Locke on Property

I started off with some remarks about a difference between Hobbes and Locke on the topic of punishment that I find curious. (I wrote out what I had in mind at the end of the notes for the previous class.)

Then we turned to Locke’s celebrated account of property. Locke makes one big assumption about and tries to answer two questions. The big assumption is that God gave the Earth’s resources to mankind in common.

The questions are:

  1. How did we make the transition from common ownership to private property?

  2. How is the inequality in wealth that comes with private property compatible with the equal ownership rights that God gave us?

The transition question

Generally speaking, it is a good idea to look very carefully at the beginning of things. That is where philosophers set out the question that they intend to answer. In this case, Locke set a very specific question for himself; understanding that question is essential to understanding what he was doing in the rest of the chapter.

The problem, as Locke sets it out, is to explain how we moved from common ownership of the earth’s resources to private ownership without any explicit agreement of the common owners (namely, all of humanity) to allow some people to take parts of the earth’s resources as their own, private property.

Locke’s contemporaries, Selden, Grotius, and Pufendorf, all held that this transition involved the consent of the common owners. Locke accepted the criticisms of this view laid down by his adversary Filmer but he rejected Filmer’s view that there are no private property rights outside of the state. (See the handout). That is why Locke tried to show how common ownership became private ownership “without any express compact of all the commoners” (§25).

The labor theory of property rights

The labor theory was meant to provide the answer to the transition question.

Locke thought it was obvious that people are permitted to use the Earth’s resources without getting permission from everyone else first. What is the point of God’s giving us the world if we have to meet an impossible condition before we are permitted to eat the food we need to stay alive? He noted that the way we acquire goods like food is by labor: picking fruit or killing deer.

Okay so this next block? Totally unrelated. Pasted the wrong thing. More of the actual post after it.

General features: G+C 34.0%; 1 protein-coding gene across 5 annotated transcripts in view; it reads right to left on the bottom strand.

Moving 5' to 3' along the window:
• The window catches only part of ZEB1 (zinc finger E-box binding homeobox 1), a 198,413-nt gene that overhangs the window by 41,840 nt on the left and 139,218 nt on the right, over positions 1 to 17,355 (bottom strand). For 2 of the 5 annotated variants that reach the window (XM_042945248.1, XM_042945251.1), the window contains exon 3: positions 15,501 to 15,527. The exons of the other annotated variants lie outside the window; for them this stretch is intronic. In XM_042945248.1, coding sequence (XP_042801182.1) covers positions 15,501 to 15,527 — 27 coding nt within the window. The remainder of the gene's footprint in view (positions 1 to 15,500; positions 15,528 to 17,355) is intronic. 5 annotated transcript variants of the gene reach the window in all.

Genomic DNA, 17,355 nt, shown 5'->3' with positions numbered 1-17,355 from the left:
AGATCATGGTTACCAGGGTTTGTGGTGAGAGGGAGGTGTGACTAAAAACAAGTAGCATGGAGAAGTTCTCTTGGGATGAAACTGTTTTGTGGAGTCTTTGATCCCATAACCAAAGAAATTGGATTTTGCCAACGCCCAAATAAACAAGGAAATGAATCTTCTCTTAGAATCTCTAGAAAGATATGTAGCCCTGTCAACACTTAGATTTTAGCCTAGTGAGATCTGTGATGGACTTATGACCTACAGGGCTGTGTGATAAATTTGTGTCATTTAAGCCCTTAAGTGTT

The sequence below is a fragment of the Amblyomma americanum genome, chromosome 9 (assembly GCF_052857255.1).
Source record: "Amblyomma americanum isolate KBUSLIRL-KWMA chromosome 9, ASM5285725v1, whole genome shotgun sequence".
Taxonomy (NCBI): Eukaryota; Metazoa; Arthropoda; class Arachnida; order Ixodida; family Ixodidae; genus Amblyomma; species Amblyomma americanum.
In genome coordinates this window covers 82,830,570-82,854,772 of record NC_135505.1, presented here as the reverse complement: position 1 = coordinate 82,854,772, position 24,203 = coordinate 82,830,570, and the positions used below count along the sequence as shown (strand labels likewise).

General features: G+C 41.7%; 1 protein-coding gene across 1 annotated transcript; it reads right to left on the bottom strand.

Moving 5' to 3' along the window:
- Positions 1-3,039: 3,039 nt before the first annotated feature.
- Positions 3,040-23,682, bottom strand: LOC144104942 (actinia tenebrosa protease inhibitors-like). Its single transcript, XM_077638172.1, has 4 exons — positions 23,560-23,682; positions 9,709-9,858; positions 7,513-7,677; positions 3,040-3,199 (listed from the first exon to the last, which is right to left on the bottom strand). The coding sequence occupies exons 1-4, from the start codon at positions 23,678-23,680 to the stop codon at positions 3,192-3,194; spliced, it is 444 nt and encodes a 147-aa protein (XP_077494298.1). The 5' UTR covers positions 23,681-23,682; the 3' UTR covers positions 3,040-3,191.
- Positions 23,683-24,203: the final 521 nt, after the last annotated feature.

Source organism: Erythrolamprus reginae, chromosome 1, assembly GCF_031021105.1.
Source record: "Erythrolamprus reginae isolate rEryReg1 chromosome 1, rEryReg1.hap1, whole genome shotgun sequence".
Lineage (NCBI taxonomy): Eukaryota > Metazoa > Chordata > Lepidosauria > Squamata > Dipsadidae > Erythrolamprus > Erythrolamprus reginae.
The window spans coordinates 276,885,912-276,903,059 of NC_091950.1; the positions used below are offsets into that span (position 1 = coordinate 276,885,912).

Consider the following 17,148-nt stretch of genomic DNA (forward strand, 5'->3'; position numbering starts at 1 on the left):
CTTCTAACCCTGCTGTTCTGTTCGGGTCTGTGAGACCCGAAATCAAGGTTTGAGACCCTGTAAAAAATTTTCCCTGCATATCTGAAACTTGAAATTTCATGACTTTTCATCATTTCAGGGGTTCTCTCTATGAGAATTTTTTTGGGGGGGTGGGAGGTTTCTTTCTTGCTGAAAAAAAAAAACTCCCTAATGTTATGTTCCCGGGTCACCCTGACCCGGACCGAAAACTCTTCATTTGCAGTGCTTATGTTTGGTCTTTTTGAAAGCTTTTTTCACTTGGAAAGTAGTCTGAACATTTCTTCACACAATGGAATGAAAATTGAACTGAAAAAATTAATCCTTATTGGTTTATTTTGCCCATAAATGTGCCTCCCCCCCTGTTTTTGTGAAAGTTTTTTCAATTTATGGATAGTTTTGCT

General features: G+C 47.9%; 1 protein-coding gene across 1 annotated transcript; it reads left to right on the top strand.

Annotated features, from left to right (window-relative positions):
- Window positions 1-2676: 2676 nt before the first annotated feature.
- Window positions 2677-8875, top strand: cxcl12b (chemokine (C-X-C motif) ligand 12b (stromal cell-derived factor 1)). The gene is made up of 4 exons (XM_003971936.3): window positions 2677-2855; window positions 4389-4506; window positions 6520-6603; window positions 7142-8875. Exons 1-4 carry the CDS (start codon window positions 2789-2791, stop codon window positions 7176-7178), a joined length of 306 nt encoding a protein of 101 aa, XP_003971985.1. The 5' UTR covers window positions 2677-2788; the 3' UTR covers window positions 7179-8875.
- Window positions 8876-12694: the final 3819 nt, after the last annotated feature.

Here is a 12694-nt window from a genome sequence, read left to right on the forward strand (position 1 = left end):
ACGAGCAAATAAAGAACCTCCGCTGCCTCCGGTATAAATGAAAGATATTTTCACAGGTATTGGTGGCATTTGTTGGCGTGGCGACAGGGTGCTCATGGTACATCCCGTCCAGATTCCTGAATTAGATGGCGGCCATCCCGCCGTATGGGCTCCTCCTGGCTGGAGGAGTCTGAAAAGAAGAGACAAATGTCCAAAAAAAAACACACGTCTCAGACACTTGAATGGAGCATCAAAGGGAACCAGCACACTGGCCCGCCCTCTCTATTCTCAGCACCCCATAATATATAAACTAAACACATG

But this is not enough to get to property rights. Part of what it means for you to have a property right to something is that others are obliged not to use that thing. So far, Locke has shown that God must have allowed people to use things in nature. He has not shown that anyone else has an obligation to let them keep the things they take out of nature. This is not usually an issue with things like fruit or acorns: once they have been eaten, no one else is going to get them (or want them). But if one person is to have ownership of a piece of land, then others are going to have to have duties not to cross that land or take any crops that grow on it. It is those duties that Locke has to explain.

In short, Locke needs to explain how the fact that an individual labors on something does two things:

  1. Transfers ownership of the thing from the common owners to the individual.

  2. Makes it the case that others have obligations not to use that thing.

He has two ways of doing these things.

  1. An answer based on a natural rights story about mixing labor with resources.

  2. An answer based on a quasi-utilitarian story about how giving property rights to those who labor serves the good of mankind as a whole.

Locke thinks of these stories as coming to the same conclusion: people have property rights to the things they work on. As we will see when we read Nozick later in the term, other thinkers believe they come apart.

The natural rights answer

The natural rights story goes like this:

  1. You come to own a thing by mixing something that you own with it.
  2. Everyone owns their labor power.
  3. Working on something involves mixing one’s labor power with that thing.
  4. Therefore, working on a thing is a way of coming to own it.

It seems to me that Locke says too much and too little in this argument.